A SHORT narrative of the horrid massacre in Boston ... the fifth day of March, 1770.
Boston: Printed by order of the town; London: Re-printed for W. Bingley, 1770.

The Boston Massacre of 5th March, 1770 was the culmination of the violent passions which had been gathering force for a long time. The immediate cause was the boarding by a press-gang from the frigate Ross of a ship belonging to Hooper of Marblehead, and the riotous proceedings, which, in January, 1770, brought about the death of the boy Snider.

Immediately after the Massacre the town of Boston issued a Short narrative, which showed the condition of the people at that time and closed with an appendix giving several depositions, among which was one by Jeremy Belknap, the historian.  A portion of the edition was at once sent to England, the rest being held until after the trial, when Additional observations were appended.

In commenting on this work, the Monthly Review (42:415) says: "We have nothing to observe, on the subject, except to express our surprize that, considering the odious occasion on which the troops were sent to Boston, tumults between them and the inhabitants did not sooner happen, and that greater mischief has not been done than the killing, and wounding only eleven of the town's people". Two issues of this work were printed at Boston in 1770; this is a copy of the London reprint of the same year.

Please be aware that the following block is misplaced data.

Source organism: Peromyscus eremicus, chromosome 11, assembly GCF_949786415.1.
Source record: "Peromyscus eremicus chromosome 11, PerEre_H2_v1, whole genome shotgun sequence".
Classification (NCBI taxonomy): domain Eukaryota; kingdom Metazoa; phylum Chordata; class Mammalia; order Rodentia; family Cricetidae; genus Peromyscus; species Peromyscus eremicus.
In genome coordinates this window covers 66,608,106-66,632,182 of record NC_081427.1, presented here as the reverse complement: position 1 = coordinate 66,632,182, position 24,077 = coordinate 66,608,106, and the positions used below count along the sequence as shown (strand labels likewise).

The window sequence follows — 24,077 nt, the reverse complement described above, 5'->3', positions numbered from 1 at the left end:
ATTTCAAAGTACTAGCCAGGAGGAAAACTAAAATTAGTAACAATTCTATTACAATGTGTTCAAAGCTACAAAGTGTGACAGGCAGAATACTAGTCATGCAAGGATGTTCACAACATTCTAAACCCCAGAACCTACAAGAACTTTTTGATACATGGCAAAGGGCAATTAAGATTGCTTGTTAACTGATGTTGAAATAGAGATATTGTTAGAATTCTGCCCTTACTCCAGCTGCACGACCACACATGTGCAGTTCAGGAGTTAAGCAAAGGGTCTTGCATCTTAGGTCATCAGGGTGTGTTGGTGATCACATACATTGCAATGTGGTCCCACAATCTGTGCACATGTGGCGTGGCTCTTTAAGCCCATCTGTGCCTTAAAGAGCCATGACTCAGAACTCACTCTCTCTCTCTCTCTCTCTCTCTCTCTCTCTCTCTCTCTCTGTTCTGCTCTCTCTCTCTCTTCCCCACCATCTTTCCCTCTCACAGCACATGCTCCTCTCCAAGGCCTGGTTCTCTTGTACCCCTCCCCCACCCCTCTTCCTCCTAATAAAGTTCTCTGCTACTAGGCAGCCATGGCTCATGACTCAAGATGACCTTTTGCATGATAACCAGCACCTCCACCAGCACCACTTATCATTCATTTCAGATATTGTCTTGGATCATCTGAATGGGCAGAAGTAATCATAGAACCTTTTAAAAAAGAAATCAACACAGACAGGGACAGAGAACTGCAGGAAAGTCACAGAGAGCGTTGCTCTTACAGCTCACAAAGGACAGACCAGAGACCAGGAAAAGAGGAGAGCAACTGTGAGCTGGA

Title page of A Short Narrative of the Horrid Massacre in Boston...London, 1770. [Bk2-g.12]

MS Gen. 1035/152

LAURIE, Walter S. Contemporary copy of a letter from Captain Walter S. Laurie, dated Camp on Charles Town Heights, 23 June 1775. MS Gen. 1035/152

This is a description of the Battle of Bunker Hill by Captain Laurie, one of the assault force of 2,400 British regulars under the command of General William Howe. The battle took place in the early months of the Revolution; the British sought to dislodge the Americans from the redoubt they had constructed on the height above Charleston Peninsula.  Twice Howe's troops were turned back by the first of Colonel William Prescott's men who "defended themselves with the most obstinate fury", but Prescott's supply of powder ran out and in their third assault the British seized the hill.  The victory was not a decisive one: the Americans retreated, but with bravery and military skill: "they fled precipitately from all quarters, and escaped by a narrow neck of land from which the troops were not able to cut them off. And here a glorious opportunity was lost of either taking or cutting to pieces the whole 5000 ... but for want of knowing the situation of the place - the depth of water - want of orders, or from some other unaccountable accident, this was neglected or overlooked, and the rebels got away with too little loss to themselves, and too much to us."

Laurie appends a list giving the characters of the Boston Patriots and tells of the death of Joseph Warren, after the Adamses the most influential leader of the radical faction: " I was employed as the officer commanding the detachment to bury the dead, a most disagreeable piece of duty ...    Doctor Warren, President of the Provincial Congress, and Captain General, in the absence of Hancock and Adams, and next to Adams, in abilities, I found among the slain, and stuffed the scoundrel with another rebel, into one hole, and there he, and his seditious Principles may remain."